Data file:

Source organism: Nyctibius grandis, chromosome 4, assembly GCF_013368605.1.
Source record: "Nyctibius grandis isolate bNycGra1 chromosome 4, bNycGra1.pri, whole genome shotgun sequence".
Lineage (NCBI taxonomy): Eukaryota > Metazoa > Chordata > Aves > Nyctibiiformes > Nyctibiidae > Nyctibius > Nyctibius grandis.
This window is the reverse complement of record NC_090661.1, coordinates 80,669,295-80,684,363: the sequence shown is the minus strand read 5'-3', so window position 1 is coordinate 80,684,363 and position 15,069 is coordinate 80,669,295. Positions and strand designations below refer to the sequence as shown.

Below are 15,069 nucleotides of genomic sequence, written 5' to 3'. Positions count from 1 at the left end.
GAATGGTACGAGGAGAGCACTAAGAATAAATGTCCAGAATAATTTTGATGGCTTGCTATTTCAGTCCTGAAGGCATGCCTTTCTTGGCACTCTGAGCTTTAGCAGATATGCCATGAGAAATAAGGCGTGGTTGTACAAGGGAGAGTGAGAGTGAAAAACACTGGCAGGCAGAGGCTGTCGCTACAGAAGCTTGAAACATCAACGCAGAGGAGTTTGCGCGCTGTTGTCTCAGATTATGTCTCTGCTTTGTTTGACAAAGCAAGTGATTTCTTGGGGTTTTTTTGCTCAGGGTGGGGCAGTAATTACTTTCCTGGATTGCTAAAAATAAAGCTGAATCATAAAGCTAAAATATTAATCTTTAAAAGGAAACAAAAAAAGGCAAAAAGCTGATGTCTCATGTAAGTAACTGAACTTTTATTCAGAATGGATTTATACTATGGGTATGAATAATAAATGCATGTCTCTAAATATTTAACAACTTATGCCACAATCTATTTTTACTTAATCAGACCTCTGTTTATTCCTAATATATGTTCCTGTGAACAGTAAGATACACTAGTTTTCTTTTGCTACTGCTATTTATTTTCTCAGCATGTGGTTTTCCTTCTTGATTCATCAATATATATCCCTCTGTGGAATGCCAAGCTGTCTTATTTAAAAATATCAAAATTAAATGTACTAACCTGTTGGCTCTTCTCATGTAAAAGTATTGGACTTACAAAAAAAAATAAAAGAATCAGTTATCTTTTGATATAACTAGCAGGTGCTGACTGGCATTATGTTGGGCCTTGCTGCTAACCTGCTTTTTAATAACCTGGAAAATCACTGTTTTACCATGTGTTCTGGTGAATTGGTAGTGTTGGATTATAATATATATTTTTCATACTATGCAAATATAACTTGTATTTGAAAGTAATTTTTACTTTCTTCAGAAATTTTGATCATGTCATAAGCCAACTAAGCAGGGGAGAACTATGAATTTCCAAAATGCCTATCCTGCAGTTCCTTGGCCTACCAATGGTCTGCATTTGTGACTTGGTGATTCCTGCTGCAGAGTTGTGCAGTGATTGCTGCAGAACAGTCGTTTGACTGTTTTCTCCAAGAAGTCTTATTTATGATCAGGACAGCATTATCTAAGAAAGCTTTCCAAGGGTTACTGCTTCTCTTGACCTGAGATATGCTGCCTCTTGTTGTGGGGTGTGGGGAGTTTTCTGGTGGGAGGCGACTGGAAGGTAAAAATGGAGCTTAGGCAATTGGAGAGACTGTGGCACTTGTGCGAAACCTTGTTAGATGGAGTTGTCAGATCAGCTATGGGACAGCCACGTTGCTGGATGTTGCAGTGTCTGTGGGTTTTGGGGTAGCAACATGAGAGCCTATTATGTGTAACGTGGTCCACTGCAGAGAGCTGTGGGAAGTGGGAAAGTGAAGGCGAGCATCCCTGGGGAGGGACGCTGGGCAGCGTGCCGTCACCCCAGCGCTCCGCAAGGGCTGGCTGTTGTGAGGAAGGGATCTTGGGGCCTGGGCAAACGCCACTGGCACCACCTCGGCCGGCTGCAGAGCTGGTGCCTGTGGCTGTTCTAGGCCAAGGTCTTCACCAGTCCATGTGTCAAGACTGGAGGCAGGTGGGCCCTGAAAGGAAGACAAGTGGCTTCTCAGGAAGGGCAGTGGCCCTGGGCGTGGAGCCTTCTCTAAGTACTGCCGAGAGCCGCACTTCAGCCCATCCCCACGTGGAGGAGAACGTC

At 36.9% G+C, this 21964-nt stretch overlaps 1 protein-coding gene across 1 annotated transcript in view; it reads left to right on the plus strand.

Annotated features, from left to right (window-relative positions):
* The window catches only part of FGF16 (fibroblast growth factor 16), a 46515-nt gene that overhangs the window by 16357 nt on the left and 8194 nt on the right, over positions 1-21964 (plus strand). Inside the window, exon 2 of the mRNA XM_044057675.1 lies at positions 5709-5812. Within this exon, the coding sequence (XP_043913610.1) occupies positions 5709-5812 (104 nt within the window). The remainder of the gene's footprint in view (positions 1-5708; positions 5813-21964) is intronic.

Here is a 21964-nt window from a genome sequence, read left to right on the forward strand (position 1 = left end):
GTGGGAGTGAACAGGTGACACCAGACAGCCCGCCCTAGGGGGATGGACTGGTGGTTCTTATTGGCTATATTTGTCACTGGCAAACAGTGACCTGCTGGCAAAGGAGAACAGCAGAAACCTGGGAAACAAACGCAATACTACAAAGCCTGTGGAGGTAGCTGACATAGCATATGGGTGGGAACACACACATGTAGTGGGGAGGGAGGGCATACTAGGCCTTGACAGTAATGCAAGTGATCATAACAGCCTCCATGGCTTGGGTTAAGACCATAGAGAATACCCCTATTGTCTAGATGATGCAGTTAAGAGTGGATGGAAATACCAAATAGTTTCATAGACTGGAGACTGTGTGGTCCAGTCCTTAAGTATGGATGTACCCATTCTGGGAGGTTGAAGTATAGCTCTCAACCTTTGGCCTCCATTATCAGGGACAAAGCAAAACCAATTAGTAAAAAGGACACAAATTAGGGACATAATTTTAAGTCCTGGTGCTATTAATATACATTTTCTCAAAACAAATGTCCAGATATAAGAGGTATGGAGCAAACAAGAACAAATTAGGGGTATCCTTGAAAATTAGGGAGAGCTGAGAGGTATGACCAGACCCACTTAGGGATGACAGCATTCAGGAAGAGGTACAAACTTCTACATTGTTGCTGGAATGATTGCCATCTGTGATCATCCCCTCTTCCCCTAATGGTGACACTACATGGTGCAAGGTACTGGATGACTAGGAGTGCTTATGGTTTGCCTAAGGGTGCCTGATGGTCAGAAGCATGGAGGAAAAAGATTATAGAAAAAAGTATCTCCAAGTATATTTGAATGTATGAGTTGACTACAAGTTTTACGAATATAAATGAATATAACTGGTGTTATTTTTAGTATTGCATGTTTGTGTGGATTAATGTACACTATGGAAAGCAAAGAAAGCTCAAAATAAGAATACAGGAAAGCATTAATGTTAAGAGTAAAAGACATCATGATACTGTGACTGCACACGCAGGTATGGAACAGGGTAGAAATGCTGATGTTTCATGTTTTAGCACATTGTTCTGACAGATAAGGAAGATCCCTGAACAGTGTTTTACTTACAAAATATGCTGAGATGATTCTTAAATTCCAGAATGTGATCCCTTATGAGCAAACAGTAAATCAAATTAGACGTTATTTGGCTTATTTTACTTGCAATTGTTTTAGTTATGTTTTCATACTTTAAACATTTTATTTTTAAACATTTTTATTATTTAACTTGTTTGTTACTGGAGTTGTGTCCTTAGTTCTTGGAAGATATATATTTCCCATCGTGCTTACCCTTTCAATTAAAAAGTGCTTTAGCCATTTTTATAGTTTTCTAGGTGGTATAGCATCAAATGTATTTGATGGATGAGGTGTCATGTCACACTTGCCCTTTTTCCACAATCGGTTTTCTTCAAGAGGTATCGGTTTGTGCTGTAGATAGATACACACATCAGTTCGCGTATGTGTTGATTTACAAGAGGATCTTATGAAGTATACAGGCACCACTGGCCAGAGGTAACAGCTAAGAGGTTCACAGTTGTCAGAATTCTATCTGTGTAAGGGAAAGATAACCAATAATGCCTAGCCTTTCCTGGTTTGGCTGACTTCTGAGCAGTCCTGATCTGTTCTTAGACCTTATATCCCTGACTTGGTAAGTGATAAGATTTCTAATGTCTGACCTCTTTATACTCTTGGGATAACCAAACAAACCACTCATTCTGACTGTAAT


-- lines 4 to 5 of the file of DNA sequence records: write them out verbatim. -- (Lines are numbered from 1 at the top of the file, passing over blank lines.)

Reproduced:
This window is the reverse complement of record NC_090661.1, coordinates 80,669,295-80,684,363: the sequence shown is the minus strand read 5'-3', so window position 1 is coordinate 80,684,363 and position 15,069 is coordinate 80,669,295. Positions and strand designations below refer to the sequence as shown.

Below are 15,069 nucleotides of genomic sequence, written 5' to 3'. Positions count from 1 at the left end.